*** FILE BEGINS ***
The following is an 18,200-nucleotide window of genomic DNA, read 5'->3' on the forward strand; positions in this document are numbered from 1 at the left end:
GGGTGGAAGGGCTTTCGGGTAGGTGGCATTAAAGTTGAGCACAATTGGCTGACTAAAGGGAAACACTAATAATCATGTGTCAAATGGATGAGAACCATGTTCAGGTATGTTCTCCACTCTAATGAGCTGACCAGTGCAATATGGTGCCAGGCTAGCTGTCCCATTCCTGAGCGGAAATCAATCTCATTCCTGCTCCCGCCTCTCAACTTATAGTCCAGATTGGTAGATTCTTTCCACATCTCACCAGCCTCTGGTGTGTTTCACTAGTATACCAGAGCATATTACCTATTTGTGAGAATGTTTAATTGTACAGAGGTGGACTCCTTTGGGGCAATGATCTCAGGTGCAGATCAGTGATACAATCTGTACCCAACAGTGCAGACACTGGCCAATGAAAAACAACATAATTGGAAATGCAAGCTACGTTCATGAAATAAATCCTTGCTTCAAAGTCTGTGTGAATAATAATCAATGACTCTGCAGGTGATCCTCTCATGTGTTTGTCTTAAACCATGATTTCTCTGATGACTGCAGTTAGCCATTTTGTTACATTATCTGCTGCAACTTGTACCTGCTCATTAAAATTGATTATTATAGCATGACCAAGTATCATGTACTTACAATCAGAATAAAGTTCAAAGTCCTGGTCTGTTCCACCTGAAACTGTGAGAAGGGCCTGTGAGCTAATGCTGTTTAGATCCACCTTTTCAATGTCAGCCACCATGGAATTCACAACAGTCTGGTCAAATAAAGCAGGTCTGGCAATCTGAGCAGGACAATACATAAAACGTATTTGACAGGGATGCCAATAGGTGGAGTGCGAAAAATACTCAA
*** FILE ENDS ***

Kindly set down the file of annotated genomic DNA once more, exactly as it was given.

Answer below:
The following is an 18,200-nucleotide window of genomic DNA, read 5'->3' on the forward strand; positions in this document are numbered from 1 at the left end:
GGGTGGAAGGGCTTTCGGGTAGGTGGCATTAAAGTTGAGCACAATTGGCTGACTAAAGGGAAACACTAATAATCATGTGTCAAATGGATGAGAACCATGTTCAGGTATGTTCTCCACTCTAATGAGCTGACCAGTGCAATATGGTGCCAGGCTAGCTGTCCCATTCCTGAGCGGAAATCAATCTCATTCCTGCTCCCGCCTCTCAACTTATAGTCCAGATTGGTAGATTCTTTCCACATCTCACCAGCCTCTGGTGTGTTTCACTAGTATACCAGAGCATATTACCTATTTGTGAGAATGTTTAATTGTACAGAGGTGGACTCCTTTGGGGCAATGATCTCAGGTGCAGATCAGTGATACAATCTGTACCCAACAGTGCAGACACTGGCCAATGAAAAACAACATAATTGGAAATGCAAGCTACGTTCATGAAATAAATCCTTGCTTCAAAGTCTGTGTGAATAATAATCAATGACTCTGCAGGTGATCCTCTCATGTGTTTGTCTTAAACCATGATTTCTCTGATGACTGCAGTTAGCCATTTTGTTACATTATCTGCTGCAACTTGTACCTGCTCATTAAAATTGATTATTATAGCATGACCAAGTATCATGTACTTACAATCAGAATAAAGTTCAAAGTCCTGGTCTGTTCCACCTGAAACTGTGAGAAGGGCCTGTGAGCTAATGCTGTTTAGATCCACCTTTTCAATGTCAGCCACCATGGAATTCACAACAGTCTGGTCAAATAAAGCAGGTCTGGCAATCTGAGCAGGACAATACATAAAACGTATTTGACAGGGATGCCAATAGGTGGAGTGCGAAAAATACTCAA